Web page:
ABSTRACT: Preliminary studies in chronic fatigue syndrome (CFS) patients and XMRV infected animals demonstrated plasma viremia and infection of blood cells with XMRV, indicating the potential risk for transfusion transmission. XMRV and MLV-related virus gene sequences have also been detected in 4-6% of healthy individuals including blood donors in the U.S. These results imply that millions of persons in the U.S. may be carrying the nucleic acid sequences of XMRV and/or MLV-related viruses, which is a serious public health and blood safety concern. To gain evidence of XMRV or MLV-related virus infection in the U.S. blood donors, 110 plasma samples and 71 PBMC samples from blood donors at the NIH blood bank were screened for XMRV and MLV-related virus infection. We employed highly sensitive assays, including nested PCR and real-time PCR, as well as co-culture of plasma with highly sensitive indicator DERSE cells. Using these assays, none of the samples were positive for XMRV or MLV-related virus. Our results are consistent with those from several other studies, and demonstrate the absence of XMRV or MLV-related viruses in the U.S. blood donors that we studied.
    Full-text · Article · Nov 2011 · PLoS ONE
  • Source
    • "Prior reports generally have studied more recent patients and most of the patients have been from more restricted locations in the United States or different geographic areas than those of the original report. Our study more closely resembles that of Satterfield et al. [24] who studied patients from multiple states of the continental United States, whereas other studies have reported patients from a single geographic area of the United States [8-11], two states [7], or other countries [3-6,23,25]. "
    [Show abstract] [Hide abstract]
    ABSTRACT: In 2009, xenotropic murine leukemia virus-related virus (XMRV) was reported in 67% of patients with chronic fatigue syndrome (CFS) compared to 4% of controls. Since then numerous reports failed to detect XMRV in other cohorts of CFS patients, and some studies suggested that XMRV sequences in human samples might be due to contamination of these samples with mouse DNA. We determined the prevalence of XMRV in patients with CFS from similar areas in the United States as the original 2009 study, along with patients with chronic inflammatory disorders and healthy persons. Using quantitative PCR, we initially detected very low level signals for XMRV DNA in 15% of patients with CFS; however, the frequency of PCR positivity was no different between patients with CFS and controls. Repeated attempts to isolate PCR products from these reactions were unsuccessful. These findings were supported by our observations that PHA and IL-2 stimulation of peripheral blood mononuclear cells from patients with apparently low levels of XMRV, which induced virus replication in the 2009 report, resulted in the disappearance of the signal for XMRV DNA in the cells. Immunoprecipitation of XMRV-infected cell lysates using serum from patients from whom we initially detected low levels of XMRV DNA followed by immunoblotting with antibodies to XMRV gp70 protein failed to detect antibody in the patients, although one control had a weak level of reactivity. Diverse murine leukemia virus (MLV) sequences were obtained by nested PCR with a similar frequency in CFS patients and controls. Finally, we did not detect XMRV sequences in patients with several chronic inflammatory disorders including rheumatoid arthritis, Bechet's disease, and systemic lupus erythematosus. We found no definitive evidence for XMRV DNA sequences or antibody in our cohort of CFS patients, which like the original 2009 study, included patients from diverse regions of the United States. In addition, XMRV was not detected in a cohort of patients with chronic inflammatory disorders.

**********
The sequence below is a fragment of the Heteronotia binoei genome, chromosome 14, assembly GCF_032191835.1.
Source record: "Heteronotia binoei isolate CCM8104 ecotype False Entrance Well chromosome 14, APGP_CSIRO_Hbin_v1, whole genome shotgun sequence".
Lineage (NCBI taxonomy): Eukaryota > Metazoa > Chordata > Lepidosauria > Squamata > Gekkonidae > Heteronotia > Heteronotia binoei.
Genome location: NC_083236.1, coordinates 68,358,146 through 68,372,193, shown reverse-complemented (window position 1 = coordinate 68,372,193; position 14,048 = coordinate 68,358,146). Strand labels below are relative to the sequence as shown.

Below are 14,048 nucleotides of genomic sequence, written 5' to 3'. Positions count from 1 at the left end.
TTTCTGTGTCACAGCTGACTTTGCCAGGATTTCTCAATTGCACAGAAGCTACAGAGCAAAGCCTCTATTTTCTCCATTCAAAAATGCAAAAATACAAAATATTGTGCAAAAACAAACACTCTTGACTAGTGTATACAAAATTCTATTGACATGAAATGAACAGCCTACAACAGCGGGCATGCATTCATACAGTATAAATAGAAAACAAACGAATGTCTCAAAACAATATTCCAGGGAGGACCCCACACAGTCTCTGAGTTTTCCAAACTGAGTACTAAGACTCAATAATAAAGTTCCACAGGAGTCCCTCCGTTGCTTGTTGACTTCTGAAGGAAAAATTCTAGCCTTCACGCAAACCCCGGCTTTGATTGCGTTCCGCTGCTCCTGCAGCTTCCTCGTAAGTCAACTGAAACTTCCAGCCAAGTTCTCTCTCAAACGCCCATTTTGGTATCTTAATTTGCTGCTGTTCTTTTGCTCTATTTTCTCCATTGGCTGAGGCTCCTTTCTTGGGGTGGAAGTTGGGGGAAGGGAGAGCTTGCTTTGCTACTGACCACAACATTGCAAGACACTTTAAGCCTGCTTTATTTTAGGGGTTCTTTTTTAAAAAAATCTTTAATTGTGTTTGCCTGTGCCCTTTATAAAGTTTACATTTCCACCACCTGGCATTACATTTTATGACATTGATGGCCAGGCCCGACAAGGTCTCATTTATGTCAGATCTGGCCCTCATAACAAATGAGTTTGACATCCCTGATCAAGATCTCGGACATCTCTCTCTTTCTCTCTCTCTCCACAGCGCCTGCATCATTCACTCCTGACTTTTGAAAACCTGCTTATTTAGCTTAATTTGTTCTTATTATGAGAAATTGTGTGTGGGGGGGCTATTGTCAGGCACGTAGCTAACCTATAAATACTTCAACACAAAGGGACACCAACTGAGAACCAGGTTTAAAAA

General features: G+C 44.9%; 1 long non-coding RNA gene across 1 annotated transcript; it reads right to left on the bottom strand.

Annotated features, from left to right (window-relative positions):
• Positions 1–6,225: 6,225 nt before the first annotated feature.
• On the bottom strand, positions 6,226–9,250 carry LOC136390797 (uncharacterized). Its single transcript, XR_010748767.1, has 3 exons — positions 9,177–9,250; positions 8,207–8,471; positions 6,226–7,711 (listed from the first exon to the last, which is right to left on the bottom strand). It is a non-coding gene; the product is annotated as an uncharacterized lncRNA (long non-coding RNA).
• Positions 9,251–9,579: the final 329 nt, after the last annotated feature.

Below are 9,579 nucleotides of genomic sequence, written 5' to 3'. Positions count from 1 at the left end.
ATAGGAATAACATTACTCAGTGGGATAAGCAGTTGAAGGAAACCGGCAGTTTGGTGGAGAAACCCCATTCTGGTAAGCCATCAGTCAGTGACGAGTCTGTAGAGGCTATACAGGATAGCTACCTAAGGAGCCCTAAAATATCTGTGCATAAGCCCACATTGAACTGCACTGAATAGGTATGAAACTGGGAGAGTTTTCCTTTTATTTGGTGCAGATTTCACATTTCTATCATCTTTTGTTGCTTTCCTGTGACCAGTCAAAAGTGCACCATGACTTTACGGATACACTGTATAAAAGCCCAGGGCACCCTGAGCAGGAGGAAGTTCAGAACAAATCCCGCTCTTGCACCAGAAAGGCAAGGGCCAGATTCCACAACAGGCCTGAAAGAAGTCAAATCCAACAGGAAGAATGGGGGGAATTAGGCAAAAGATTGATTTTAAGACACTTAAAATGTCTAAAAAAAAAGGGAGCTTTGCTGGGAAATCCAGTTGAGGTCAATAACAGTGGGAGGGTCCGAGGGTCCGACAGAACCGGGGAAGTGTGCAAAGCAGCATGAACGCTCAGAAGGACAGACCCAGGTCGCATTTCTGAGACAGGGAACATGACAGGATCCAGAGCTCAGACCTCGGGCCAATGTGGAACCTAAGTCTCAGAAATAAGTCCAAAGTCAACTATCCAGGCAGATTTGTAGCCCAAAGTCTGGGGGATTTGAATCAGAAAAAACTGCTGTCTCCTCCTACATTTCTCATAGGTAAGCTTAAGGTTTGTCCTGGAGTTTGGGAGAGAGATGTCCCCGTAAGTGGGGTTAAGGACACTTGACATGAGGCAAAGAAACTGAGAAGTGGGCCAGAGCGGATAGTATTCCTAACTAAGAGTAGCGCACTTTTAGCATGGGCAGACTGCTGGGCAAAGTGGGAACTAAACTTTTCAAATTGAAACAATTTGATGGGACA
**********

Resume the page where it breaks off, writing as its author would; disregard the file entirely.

Full-text · Article · Sep 2011 · Virology Journal
Show more